Transformation is fundamentally about changes, and organizational change is the ground for transforming your future digital business. Organizational change takes place where most of the challenges and opportunities lie, because it is related to people (how they work), processes (how they were designed and integrated among silos or organizational departments), strategies (how mature they are and where do you want to go in term of goals?), structures (governance model with well defined roles and responsibilities, without conflicts and overlaps), and competitive business environment (the market and the customer).
An organizational change requires:
• clear recognition of the need (why) to transform
• understanding of what should be transformed, and
• a roadmap (how) to make necessary changes.
Successful transformation requires the development of agility that enables organizations to respond to a high rate of demands and unpredictable changes, which are characteristics of disruption or digital paradigm.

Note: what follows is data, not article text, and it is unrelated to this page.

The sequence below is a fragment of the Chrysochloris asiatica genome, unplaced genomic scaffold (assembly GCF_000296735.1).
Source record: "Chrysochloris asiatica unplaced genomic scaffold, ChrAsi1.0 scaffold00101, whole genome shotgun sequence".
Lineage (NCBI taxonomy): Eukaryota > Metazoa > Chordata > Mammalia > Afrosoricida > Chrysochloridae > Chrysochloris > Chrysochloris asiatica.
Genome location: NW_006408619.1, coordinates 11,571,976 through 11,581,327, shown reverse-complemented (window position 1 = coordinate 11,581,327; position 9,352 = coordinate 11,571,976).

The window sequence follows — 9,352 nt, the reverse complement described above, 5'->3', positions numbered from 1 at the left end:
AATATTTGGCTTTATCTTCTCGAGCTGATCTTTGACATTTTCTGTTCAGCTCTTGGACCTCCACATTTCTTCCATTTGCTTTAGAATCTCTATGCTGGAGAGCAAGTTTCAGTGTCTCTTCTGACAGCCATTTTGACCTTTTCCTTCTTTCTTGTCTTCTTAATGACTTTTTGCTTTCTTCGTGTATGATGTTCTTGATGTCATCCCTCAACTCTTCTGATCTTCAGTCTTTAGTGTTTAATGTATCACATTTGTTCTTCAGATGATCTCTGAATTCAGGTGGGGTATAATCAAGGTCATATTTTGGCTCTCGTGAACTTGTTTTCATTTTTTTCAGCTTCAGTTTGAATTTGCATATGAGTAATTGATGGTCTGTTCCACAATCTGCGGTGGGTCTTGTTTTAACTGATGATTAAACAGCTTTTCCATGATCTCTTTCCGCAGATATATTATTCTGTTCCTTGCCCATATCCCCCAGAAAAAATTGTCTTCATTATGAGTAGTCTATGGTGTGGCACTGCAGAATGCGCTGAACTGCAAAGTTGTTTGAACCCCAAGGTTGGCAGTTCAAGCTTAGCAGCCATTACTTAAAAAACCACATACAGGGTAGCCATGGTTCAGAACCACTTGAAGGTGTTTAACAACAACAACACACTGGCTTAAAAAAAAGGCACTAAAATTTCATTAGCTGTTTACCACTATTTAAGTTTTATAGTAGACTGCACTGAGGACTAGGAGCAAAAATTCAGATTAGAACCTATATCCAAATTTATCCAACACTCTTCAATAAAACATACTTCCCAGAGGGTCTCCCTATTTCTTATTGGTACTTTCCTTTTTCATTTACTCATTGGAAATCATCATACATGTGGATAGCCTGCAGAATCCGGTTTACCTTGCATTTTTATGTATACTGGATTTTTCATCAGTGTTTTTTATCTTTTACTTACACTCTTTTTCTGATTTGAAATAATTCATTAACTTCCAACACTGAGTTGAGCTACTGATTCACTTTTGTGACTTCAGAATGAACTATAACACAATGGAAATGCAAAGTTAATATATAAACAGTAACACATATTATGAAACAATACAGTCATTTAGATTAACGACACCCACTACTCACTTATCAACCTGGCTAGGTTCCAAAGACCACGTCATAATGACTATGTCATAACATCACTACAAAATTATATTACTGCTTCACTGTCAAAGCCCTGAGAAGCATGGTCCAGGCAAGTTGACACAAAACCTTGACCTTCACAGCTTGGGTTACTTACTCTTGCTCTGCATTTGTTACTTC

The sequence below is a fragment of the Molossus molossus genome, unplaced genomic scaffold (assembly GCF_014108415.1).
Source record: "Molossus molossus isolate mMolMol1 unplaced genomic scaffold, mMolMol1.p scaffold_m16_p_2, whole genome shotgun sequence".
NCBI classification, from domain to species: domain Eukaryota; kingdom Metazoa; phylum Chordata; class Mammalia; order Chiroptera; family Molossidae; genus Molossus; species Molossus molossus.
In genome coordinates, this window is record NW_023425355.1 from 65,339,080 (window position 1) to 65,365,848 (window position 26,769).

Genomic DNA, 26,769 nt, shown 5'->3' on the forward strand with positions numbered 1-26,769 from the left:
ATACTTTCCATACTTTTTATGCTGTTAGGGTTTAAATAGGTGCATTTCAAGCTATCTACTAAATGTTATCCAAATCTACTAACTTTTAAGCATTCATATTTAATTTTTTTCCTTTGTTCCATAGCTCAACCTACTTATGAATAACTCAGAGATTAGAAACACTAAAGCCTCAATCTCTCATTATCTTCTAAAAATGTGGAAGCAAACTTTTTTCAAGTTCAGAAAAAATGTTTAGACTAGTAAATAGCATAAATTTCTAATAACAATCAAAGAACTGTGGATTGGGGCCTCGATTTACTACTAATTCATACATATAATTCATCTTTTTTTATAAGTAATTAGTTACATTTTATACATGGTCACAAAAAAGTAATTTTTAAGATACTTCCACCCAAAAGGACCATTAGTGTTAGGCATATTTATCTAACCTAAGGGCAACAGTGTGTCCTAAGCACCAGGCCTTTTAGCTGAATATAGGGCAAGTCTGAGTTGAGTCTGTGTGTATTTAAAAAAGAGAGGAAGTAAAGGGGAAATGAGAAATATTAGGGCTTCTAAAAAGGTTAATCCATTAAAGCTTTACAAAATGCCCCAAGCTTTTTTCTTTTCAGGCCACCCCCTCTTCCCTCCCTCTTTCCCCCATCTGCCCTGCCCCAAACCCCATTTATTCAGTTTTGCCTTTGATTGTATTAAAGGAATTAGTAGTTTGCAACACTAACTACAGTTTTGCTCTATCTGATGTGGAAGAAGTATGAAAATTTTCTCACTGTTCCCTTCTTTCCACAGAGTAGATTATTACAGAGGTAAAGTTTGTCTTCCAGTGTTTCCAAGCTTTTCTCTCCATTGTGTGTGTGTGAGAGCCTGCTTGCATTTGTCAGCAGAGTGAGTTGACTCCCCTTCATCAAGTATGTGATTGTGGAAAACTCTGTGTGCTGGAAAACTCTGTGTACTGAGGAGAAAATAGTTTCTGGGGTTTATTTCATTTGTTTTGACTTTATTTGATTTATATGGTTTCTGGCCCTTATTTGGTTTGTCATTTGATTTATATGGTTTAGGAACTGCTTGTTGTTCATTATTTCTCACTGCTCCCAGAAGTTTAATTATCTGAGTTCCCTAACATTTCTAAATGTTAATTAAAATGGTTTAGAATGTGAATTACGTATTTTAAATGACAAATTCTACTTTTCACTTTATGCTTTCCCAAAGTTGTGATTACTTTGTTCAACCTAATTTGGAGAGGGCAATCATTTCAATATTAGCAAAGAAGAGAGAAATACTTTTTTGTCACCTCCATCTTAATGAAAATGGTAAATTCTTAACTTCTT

Digital technologies and business models
A business transformation becomes digital when it is built on the basis of processes in accordance to the digital technology pool, without, however, stifling or hindering the business from adapting to any change or disruption of the digital paradigm. That is where propaganda and reality clash.
Technologies and business models that sustain the digital transformation cannot be grounded as they vary over time and, to some extent, by industry and geography, and, thus cannot respond to the wishes of the leadership, they must be designed to meet the demands of the business.
Nowadays, the following technologies are significantly linked to the digital business transformation:
• Process automation tools ̶ BPMS
• Tools and analytical applications, including “big data”
• Mobile tools and applications (Apps)
• Platforms to build shareable digital resources, such as cloud-based solutions and the markets of apps
• Tools and apps for social media, and
• The Internet of Things (IoT) including connected devices and “smart” networks.
Together, these digital technologies, often known as the Internet of Everything (IoE), are having a major effect on how companies and industries are transforming or reshaping their processes, often due to new flexible and versatile business models to meet the customer needs, or better saying, “the customer experience”.